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Old 11-21-2007, 12:52 AM
Jan Claeys
 
Default Our best foot forward

Op maandag 19-11-2007 om 19:50 uur [tijdzone -0500], schreef Patrick:
> The problem is it's not obvious to the first time user. I could carry
> out usability studies with friends and family but really I don't think
> anyone is ready to set up an nfs, ftp or samba server in the first
> 10-20 hours. A usability study beyond a few hours is not practical for
> family and friends.

Any service that opens one or more ports to the internet is a potential
danger to the security of the system, and taking your time to understand
how it works (at least up to some level) is an essential part of being
able to configure it properly IMNSHO.

That doesn't mean a GUI to configure services would be bad, but an
easy-to-use GUI will often make it easier to have an insecure system as
a result. Preventing this from happening is maybe possible, but
certainly not easy!


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Old 11-21-2007, 02:31 AM
Neal McBurnett
 
Default Our best foot forward

Patrick I've pulled some ideas of yours I like from two separate
posts:

On Mon, Nov 15, 2007 at 20:30:20PM, Patrick wrote:
> I think these are "configuration centric":
>
> 3)Question=I want to configure my NFS server
> Answer= manually edit configuration file or use dpkg-reconfigure -plow
> to launch configuration script.
>
> 4)Question=Why can't Totem play WMV files?
> Answer= for legal reasons we can't install the codecs by default. You
> will need to install them manually elsewhere.

> Synaptic can answer all the "package centric" questions but I don't
> see an easy solution for the new user for the configuration centric"
> questions. Having the dpkg-reconfigure option built into Synaptic
> would help a lot but it would not solve question #4. A utility to
> provide answers and helper scripts for configuration issues ad FAQs
> might be helpful. Somewhere facts such as Totem does not come with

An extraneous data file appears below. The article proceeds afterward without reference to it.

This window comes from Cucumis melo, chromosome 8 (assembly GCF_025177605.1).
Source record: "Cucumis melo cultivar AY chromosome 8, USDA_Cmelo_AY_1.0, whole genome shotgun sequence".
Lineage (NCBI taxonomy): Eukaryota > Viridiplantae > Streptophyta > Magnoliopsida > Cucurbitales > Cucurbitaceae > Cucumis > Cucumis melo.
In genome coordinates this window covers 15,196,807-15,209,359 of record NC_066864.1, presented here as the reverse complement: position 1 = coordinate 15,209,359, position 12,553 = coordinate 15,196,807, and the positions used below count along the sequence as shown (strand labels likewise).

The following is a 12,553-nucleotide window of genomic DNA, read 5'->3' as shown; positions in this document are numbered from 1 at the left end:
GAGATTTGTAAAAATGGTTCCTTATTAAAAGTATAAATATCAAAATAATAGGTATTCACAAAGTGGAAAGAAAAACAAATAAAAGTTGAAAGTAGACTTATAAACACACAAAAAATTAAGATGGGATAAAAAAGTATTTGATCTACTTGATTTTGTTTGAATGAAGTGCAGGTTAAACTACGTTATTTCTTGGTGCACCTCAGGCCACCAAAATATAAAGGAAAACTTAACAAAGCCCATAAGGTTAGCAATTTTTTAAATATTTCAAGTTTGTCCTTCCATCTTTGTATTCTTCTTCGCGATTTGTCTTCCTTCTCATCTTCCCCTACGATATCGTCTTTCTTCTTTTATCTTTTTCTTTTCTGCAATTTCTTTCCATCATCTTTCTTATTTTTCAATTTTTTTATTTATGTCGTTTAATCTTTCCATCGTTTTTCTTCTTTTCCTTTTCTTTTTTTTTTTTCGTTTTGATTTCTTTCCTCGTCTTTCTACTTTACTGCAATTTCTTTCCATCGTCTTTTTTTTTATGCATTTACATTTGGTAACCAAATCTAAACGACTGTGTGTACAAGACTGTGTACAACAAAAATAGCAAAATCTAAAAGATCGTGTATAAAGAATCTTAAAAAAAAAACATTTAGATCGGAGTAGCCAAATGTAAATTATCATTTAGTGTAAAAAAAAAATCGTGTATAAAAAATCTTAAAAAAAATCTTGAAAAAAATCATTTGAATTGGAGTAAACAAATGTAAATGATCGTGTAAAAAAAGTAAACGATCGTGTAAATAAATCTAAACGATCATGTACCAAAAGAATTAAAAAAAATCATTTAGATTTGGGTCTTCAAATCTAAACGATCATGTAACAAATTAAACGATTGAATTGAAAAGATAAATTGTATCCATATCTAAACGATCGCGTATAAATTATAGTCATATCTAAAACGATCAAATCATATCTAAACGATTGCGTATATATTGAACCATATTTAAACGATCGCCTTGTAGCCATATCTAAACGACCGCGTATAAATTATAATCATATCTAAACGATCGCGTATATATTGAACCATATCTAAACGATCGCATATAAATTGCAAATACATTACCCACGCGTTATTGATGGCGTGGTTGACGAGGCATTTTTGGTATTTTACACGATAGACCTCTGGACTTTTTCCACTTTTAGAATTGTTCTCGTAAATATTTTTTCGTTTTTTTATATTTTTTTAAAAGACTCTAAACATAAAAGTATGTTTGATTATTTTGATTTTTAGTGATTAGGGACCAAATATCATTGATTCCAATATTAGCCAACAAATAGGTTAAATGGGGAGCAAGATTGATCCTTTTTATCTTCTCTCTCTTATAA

> such and such codecs need to be expressed. There should be someplace
> simple for all of this to happen. It should not happen in the man
> pages and it would be nice if people did not have to search on the
> net for this information. I don't really know what to call it but
> perhaps a Q & A / interactive tutorial utility could provide quick
> guidance to new users. It could help them through these topics
> quickly and we could put our best foot forward.

On Mon, Nov 19, 2007 at 07:50:20PM -0500, Patrick wrote:

> I had a lot of trouble configuring services in the past, in particular
> my first one vsftpd, was hard as it was my first manual edit of a
> configuration file. I can now edit all kinds of these files. It's easy
> once you do one, an 8 year old could do this.
>
> The problem is it's not obvious to the first time user. I could carry
> out usability studies with friends and family but really I don't think
> anyone is ready to set up an nfs, ftp or samba server in the first 10-20
> hours. A usability study beyond a few hours is not practical for family
> and friends.
...
> If this is the market we are chasing then this is a big problem. The
> thing is Ubuntu is so much more then a way to surf the net and answer
> emails. Comparing Windows to Ubuntu is like comparing a glossy pamphlet
> to an encyclopedia with the front cover torn off. Ubuntu has content but
> it is not easy to find. There is enormous power in it. Ubuntu has saved
> my business lots of money and opened up all kinds of doors for me. It is
> perfect for business.
>
> We should be putting forth what Ubuntu can do that Windows cannot. It is
> the ability to set up so many services and customize so many things that